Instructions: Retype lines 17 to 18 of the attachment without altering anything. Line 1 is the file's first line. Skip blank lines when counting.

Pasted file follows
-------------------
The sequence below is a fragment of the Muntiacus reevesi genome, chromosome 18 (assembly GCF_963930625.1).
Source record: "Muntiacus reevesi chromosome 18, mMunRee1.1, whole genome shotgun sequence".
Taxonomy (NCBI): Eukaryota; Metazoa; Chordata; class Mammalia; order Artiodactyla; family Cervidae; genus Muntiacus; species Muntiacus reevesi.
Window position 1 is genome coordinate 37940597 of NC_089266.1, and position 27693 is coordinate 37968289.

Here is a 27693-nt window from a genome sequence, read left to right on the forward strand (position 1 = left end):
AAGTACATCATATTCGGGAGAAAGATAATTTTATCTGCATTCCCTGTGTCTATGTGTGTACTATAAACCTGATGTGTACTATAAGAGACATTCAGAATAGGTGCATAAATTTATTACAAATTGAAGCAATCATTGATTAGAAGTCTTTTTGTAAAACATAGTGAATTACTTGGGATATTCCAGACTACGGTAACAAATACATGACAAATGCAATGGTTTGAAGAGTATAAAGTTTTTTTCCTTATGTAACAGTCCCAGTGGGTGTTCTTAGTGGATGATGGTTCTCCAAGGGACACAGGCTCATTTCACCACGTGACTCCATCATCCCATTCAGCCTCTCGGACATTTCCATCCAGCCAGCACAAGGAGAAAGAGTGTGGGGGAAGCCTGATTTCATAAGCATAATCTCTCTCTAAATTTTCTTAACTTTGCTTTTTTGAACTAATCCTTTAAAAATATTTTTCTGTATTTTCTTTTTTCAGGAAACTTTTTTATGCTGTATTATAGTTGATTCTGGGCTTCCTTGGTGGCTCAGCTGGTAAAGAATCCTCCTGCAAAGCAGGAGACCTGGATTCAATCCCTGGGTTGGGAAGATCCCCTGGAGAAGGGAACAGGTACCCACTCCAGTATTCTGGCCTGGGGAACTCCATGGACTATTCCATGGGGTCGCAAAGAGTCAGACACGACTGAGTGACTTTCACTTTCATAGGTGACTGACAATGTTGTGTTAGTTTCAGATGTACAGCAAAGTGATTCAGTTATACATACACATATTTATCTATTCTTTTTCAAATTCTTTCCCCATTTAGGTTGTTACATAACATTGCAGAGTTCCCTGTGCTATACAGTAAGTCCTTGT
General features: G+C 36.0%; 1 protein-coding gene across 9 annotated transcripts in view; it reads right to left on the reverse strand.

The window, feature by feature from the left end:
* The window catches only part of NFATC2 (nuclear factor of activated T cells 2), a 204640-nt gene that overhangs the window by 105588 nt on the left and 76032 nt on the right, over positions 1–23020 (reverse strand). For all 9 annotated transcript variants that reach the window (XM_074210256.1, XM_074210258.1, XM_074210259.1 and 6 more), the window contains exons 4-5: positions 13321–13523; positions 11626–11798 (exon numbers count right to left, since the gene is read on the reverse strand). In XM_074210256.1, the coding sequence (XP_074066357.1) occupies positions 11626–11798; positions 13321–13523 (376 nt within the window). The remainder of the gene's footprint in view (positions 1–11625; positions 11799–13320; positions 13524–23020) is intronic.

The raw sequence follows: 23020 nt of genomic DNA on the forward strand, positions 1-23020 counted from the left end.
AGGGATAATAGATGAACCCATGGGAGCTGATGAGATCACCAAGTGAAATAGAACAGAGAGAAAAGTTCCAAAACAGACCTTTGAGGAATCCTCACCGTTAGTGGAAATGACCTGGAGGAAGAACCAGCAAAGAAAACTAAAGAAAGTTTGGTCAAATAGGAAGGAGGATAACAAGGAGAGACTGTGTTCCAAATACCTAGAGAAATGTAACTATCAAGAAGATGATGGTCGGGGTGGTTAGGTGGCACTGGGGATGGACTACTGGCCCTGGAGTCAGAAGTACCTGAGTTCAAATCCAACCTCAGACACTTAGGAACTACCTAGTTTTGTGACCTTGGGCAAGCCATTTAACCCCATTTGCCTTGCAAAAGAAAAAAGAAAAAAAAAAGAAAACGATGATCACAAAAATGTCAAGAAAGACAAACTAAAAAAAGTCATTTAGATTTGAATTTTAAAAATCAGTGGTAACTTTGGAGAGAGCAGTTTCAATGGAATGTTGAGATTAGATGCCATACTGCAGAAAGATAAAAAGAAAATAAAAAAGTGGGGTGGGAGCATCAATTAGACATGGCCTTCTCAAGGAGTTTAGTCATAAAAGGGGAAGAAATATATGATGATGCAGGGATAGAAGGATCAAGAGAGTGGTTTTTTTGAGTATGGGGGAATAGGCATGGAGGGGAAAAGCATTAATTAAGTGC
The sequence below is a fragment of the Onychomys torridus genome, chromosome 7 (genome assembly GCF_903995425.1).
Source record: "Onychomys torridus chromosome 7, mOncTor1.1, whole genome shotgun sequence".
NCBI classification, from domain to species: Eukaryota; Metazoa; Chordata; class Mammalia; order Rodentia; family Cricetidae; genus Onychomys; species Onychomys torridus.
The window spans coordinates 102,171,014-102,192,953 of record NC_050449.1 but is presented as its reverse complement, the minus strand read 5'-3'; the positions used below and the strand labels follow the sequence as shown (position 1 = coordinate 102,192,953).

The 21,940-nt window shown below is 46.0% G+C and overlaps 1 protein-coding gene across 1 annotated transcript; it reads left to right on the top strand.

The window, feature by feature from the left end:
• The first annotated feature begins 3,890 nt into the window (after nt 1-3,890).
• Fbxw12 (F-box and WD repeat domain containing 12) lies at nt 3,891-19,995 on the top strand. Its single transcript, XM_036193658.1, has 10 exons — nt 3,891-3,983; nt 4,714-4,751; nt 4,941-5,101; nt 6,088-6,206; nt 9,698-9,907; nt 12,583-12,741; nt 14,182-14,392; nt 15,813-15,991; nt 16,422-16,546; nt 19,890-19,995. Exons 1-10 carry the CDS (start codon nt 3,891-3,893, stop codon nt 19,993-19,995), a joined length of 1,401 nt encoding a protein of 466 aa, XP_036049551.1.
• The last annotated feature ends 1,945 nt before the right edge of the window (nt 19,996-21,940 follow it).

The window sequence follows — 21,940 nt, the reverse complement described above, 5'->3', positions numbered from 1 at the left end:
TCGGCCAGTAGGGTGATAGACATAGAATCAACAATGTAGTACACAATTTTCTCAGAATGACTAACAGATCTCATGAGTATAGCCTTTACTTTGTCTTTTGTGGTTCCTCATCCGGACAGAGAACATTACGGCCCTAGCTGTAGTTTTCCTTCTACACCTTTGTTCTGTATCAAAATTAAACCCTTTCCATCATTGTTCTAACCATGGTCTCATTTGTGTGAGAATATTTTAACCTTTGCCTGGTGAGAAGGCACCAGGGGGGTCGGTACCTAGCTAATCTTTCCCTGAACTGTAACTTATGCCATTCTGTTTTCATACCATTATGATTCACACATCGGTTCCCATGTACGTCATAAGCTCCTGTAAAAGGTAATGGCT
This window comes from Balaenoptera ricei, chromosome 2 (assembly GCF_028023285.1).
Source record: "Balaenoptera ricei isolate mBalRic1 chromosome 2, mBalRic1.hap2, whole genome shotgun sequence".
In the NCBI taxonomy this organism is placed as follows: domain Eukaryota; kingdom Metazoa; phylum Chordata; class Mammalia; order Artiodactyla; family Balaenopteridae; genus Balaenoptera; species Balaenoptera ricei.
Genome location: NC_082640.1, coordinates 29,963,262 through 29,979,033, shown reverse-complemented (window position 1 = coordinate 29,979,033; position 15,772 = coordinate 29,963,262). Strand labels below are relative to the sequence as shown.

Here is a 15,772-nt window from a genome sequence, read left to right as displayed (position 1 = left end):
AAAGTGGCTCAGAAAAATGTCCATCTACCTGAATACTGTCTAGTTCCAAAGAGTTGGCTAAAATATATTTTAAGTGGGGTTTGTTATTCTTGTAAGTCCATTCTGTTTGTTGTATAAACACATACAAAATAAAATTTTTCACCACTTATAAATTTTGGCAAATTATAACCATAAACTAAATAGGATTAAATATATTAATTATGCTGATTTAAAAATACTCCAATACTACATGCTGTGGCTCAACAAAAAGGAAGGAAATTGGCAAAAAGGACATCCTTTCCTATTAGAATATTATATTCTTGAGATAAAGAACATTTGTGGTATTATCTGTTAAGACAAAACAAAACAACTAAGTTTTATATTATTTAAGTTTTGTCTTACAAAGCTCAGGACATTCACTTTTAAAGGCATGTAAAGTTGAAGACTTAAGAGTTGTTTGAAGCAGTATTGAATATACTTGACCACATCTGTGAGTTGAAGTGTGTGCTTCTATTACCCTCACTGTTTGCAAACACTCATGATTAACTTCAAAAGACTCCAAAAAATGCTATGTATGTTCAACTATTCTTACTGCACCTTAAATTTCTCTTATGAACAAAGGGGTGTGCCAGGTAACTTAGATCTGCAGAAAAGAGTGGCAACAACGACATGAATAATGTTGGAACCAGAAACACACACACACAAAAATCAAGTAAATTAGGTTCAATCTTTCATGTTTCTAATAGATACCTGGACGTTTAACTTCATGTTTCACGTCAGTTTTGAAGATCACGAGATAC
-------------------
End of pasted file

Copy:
The window, feature by feature from the left end:
• The first annotated feature begins 3,890 nt into the window (after nt 1-3,890).